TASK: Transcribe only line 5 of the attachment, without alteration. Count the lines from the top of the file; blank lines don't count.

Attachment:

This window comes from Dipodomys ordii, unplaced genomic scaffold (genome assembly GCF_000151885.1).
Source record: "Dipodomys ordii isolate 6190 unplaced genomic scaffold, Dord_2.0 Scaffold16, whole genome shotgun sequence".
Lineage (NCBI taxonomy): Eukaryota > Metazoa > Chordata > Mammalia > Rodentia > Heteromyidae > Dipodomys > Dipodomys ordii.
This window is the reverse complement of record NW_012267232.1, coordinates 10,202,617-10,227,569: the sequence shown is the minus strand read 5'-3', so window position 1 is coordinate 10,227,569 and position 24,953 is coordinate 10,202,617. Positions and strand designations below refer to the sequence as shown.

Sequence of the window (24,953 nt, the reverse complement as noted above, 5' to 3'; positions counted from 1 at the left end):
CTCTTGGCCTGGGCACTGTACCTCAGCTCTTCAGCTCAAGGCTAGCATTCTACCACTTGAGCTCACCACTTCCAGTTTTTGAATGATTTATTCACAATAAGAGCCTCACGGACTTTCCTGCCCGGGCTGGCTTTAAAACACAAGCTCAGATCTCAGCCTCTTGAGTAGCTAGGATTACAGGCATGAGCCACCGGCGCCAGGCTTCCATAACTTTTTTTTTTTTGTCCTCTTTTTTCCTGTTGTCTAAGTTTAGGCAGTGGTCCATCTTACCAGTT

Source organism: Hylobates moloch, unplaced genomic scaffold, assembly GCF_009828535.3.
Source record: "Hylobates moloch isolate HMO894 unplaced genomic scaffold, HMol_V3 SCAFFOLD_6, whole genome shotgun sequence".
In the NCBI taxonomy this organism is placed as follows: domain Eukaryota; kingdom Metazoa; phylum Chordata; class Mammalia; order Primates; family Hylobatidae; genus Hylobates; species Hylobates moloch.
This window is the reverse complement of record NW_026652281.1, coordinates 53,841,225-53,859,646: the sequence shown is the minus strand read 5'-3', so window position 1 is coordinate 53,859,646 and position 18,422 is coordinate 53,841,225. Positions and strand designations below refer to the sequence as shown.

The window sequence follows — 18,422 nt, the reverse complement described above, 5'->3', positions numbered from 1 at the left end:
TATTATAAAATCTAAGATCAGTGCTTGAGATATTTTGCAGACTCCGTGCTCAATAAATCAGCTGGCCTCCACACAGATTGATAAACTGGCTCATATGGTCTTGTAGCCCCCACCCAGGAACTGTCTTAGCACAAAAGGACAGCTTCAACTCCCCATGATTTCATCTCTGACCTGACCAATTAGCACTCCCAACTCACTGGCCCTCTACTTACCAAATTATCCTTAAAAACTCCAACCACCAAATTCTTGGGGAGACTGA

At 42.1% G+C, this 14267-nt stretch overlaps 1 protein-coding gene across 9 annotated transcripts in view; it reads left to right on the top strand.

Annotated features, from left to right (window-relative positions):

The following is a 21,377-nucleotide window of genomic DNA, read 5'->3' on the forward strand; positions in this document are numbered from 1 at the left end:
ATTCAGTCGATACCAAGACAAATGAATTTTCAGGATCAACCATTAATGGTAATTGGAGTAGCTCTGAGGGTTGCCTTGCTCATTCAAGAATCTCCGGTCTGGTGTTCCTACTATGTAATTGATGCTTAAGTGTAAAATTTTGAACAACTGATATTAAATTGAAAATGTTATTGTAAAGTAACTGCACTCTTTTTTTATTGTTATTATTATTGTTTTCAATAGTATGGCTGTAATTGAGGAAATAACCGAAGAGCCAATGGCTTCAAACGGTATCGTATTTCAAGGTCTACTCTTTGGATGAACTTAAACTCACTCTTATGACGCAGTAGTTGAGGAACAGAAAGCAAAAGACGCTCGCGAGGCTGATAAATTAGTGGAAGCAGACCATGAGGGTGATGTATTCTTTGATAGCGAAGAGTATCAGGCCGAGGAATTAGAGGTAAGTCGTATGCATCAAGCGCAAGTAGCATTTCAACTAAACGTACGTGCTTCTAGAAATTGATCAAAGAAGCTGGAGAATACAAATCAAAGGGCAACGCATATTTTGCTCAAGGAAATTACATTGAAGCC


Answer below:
Sequence of the window (24,953 nt, the reverse complement as noted above, 5' to 3'; positions counted from 1 at the left end):